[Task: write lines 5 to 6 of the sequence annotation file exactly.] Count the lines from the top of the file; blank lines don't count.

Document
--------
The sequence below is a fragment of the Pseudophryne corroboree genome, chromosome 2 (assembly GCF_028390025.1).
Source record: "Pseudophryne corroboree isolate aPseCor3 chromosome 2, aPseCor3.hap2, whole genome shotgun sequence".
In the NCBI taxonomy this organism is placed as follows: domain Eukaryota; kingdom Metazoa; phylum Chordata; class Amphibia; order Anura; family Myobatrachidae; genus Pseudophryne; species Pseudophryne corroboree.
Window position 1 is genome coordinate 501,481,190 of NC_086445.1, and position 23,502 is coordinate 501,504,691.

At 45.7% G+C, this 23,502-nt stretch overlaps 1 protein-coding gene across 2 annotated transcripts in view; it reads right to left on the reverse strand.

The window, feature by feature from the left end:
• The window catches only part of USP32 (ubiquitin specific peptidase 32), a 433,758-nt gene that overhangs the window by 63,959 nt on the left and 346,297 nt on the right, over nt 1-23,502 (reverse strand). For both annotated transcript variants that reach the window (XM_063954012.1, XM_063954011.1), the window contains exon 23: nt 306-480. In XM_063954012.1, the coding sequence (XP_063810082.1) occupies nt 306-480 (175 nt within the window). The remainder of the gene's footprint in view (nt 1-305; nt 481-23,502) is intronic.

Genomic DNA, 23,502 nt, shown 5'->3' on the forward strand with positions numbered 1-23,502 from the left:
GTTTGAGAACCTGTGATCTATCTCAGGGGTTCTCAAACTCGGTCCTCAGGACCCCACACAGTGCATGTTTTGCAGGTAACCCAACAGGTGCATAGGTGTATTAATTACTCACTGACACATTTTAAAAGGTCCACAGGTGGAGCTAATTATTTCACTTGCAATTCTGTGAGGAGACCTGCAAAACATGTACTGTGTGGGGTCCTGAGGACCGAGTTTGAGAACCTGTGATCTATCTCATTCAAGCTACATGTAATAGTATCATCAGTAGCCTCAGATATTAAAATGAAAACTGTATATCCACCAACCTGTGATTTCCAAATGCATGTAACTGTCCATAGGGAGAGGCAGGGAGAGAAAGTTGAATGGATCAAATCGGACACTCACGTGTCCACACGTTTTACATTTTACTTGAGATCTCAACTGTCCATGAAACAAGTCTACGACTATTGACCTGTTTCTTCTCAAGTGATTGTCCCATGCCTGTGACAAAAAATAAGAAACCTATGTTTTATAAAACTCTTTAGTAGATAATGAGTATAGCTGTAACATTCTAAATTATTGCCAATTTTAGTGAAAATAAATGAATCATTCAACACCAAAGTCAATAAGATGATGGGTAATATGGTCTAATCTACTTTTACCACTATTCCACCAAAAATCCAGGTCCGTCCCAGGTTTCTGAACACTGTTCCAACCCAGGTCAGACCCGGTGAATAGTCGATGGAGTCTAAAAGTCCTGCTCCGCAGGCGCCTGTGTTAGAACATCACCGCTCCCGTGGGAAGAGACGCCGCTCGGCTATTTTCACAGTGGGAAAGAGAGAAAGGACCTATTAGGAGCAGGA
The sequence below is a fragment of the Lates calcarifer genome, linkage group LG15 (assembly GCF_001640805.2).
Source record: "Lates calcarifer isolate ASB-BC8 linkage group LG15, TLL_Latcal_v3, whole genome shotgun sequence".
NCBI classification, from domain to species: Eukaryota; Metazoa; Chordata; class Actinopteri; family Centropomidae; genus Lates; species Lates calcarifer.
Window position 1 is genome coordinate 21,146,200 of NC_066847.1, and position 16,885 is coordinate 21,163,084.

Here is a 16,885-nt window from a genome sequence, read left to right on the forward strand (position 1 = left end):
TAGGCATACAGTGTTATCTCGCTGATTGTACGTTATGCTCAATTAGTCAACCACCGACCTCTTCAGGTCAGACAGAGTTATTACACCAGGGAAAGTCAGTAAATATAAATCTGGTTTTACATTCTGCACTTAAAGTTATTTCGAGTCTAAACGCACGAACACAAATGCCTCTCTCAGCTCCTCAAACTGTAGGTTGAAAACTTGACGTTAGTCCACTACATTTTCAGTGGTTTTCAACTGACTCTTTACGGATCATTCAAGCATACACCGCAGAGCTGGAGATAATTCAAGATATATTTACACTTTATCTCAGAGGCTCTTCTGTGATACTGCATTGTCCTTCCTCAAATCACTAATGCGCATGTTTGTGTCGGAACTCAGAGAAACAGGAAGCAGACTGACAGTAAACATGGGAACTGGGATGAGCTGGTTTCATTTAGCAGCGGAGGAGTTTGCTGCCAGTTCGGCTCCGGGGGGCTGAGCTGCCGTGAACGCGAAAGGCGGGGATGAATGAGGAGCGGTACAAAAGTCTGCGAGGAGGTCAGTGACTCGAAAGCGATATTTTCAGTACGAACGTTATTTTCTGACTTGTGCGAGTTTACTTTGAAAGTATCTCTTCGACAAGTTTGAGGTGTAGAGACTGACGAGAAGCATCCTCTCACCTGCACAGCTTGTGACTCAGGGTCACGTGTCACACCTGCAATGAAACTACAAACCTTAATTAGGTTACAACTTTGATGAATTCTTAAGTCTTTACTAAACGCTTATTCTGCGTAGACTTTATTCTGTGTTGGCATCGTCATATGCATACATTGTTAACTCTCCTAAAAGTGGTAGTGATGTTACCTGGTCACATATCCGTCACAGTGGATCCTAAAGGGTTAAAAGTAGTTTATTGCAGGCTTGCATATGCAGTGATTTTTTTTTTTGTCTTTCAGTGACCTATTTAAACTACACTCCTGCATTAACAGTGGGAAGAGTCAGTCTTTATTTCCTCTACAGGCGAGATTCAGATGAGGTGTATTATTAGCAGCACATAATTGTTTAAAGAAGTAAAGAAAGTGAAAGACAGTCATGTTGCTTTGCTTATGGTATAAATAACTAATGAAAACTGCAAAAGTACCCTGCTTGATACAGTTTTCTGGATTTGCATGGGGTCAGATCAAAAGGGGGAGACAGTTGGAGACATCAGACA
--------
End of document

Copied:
At 45.7% G+C, this 23,502-nt stretch overlaps 1 protein-coding gene across 2 annotated transcripts in view; it reads right to left on the reverse strand.

The window, feature by feature from the left end: